By Joe Sexton, ProPublica
Emeritus Senior Living, the country's largest assisted living company, has agreed to pay up to $2.2 million to settle claims that it routinely underpaid workers at dozens of its California facilities.
Hands-on workers at Emeritus facilities – the non-salaried aides and support staff who statewide help care for hundreds of often frail seniors – alleged in a lawsuit that the company had not only shortchanged them in their pay, but also violated state laws concerning mandated meal times and rest periods. Workers were denied overtime and not properly compensated for days during which they underwent training sessions, according to the lawsuit.
A recent investigation of Emeritus by ProPublica and PBS Frontline showed that the company's top executives saw controlling labor costs as critical to sustaining the publicly traded company's financial success and maintaining its appeal to investors on Wall Street. The investigation found evidence that the zeal of senior Emeritus officials to cut costs had led to understaffing at many facilities and considerable disgruntlement among remaining staff about their workload and wages.
Emeritus, both in interviews and court papers, has said its close to 500 facilities across the country are adequately staffed and that its workers are properly compensated.
Under the settlement, which needs to be approved next month by a state judge, Emeritus will compensate workers who were employed in its facilities in California from 2007 to 2013. The workers can range from the men and women who bathed and fed the elderly residents to those who administered their medications to those who cleaned the hallways and restrooms of the facilities.
Despite the settlement, Emeritus rejects the accusations made in the lawsuit.
"At Emeritus, we strive to be the employer of choice," the company said in a statement to ProPublica. "We are competing to hire the very best staff that we can, and we are committed to our community teams. We work to be competitive in terms of total compensation within our industry, and we conduct wage analyses in markets in an effort to stay at or in line with the competition."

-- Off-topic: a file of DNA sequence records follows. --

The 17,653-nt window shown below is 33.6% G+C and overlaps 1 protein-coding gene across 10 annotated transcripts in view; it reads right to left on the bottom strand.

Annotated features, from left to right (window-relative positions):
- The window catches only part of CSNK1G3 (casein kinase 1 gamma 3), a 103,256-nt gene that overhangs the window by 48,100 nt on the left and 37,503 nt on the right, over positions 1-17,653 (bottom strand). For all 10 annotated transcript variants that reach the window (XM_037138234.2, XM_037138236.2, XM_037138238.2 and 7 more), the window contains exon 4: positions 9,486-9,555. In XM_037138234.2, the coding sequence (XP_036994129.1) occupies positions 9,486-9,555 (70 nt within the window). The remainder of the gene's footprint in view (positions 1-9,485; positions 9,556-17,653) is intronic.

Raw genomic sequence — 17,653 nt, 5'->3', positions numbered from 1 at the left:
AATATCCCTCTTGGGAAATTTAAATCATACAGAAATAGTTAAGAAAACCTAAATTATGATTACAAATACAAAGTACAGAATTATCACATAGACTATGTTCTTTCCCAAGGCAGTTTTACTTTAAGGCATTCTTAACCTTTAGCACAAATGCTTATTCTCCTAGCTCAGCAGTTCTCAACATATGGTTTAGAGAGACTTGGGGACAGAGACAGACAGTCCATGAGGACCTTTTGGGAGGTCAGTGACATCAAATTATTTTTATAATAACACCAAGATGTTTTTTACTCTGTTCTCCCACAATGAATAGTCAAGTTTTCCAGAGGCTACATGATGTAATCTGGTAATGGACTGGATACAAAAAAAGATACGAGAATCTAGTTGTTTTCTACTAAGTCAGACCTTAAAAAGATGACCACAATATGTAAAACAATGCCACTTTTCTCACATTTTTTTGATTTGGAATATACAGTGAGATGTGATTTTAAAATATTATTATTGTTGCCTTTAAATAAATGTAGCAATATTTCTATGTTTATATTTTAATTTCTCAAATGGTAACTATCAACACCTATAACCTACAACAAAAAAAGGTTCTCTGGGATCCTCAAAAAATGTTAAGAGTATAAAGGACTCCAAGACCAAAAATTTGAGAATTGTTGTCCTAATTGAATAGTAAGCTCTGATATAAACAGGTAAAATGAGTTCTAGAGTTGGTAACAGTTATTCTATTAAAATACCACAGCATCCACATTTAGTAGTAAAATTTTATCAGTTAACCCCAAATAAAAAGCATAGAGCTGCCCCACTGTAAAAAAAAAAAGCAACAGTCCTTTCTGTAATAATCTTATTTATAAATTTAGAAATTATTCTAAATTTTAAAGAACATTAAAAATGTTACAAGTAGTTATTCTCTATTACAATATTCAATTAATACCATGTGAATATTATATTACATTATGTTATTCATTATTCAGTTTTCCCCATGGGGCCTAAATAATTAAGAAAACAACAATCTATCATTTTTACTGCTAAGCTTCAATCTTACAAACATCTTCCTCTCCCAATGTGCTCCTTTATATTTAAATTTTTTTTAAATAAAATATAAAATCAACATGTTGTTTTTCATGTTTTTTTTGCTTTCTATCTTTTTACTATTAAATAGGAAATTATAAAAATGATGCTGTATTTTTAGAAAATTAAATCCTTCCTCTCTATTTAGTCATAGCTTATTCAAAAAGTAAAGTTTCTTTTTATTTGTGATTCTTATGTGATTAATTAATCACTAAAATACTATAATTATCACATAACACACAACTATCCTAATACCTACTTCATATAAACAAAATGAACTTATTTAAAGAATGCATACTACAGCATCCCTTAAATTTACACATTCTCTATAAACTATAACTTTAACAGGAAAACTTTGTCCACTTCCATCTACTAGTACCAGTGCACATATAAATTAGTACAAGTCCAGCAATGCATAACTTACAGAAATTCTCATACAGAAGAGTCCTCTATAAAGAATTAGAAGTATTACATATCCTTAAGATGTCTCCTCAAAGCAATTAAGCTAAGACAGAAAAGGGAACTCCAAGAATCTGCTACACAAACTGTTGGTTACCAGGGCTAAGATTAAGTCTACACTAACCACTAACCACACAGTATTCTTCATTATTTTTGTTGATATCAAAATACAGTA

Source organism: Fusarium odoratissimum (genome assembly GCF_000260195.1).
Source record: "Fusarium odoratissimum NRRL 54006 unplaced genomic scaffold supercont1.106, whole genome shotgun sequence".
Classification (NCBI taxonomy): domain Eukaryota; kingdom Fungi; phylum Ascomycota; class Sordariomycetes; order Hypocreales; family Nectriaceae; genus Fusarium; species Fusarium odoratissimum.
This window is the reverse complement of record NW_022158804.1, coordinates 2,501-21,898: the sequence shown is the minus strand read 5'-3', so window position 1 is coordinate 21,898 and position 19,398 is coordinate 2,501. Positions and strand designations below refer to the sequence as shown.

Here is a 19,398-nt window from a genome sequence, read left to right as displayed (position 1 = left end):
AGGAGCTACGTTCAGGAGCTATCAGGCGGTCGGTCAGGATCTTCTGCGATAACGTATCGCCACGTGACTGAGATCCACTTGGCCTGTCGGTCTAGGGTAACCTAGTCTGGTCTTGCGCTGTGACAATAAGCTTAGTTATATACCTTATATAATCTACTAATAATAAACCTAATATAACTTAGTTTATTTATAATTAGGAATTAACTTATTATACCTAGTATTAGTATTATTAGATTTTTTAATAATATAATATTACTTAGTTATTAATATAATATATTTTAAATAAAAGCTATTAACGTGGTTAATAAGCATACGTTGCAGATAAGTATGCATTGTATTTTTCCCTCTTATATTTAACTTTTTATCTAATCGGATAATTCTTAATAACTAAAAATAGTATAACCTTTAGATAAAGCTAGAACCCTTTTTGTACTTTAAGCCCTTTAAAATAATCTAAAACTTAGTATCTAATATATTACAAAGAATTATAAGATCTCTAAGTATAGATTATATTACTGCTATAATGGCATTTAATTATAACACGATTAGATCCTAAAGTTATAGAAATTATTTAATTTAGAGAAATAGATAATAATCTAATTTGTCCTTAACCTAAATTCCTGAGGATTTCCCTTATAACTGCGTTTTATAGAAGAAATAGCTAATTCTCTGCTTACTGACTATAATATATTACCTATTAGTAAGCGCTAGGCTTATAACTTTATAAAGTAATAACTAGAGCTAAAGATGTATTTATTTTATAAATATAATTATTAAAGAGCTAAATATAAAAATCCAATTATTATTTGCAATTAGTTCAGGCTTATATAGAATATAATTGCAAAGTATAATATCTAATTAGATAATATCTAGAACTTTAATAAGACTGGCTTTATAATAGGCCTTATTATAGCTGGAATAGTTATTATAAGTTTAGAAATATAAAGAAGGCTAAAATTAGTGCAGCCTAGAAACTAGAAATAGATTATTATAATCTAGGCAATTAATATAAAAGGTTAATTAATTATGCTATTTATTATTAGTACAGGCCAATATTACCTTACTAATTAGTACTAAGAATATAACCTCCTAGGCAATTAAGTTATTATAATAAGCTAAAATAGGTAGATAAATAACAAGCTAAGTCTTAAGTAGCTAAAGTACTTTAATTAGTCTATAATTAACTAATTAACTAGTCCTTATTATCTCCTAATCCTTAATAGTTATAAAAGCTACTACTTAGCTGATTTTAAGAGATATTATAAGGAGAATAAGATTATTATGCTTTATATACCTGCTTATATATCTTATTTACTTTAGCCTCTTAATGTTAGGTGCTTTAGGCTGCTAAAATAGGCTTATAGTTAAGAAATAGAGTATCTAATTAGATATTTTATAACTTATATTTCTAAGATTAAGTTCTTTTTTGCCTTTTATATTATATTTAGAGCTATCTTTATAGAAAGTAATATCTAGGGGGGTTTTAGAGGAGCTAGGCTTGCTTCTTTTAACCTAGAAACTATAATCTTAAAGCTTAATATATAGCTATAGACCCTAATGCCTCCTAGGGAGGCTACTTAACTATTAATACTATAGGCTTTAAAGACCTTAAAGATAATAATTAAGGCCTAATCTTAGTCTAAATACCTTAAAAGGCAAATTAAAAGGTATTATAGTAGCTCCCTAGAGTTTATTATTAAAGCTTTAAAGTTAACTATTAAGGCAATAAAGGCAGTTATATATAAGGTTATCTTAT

Assisted living, conceived two decades ago to offer older Americans the chance to avoid nursing homes and retain greater degrees of independence and dignity, has become a multibillion-dollar industry, dominated by large chains such as Emeritus. Today, some 750,000 people are housed in assisted living facilities in the U.S., with increasing numbers of them suffering from dementia and other serious medical issues.
Experts in the assisted living industry say the low wages paid to workers by companies like Emeritus have produced a workforce that often is poorly trained and beset by poor morale. The lawsuit, initially brought by two caregivers at a single California facility, alleged that the company customarily cheated its modestly paid workforce of what it was legally owed. The lawsuit was granted class-action status, and the proposed compensation is available now to hundreds of workers at Emeritus's more than 50 facilities in California.
"When it comes to the direct caregivers, you need to hire people who are dedicated to their work," said Sally Clark Stearns, a professor of health policy at the University of North Carolina Gillings School of Global Public Health. "To do that, you need to pay people sufficient wages to have a stable workforce."
J. Kevin Eckert and Erin Roth, researchers from the Center for Aging Studies at the University of Maryland who have studied the assisted living industry for more than a decade, noted that the quality of care delivered by large assisted living companies is intimately tied to how well the company pays its workers.
"I am always amazed by the commitment of direct care workers," Eckert said. "But many of the problems in assisted living stem from the fact these workers earn minimum wage."
"Many direct care workers haven't graduated high school, are often immigrants, and earn roughly $20,000 a year," Eckert added. "Many are single parents that have complicated lives. And they're often leaving one job because they can earn fifty cents more somewhere else. That's very disruptive. This is not the way to provide care in one of the fastest growing industries in the country."
(Originally posted at Pro Publica)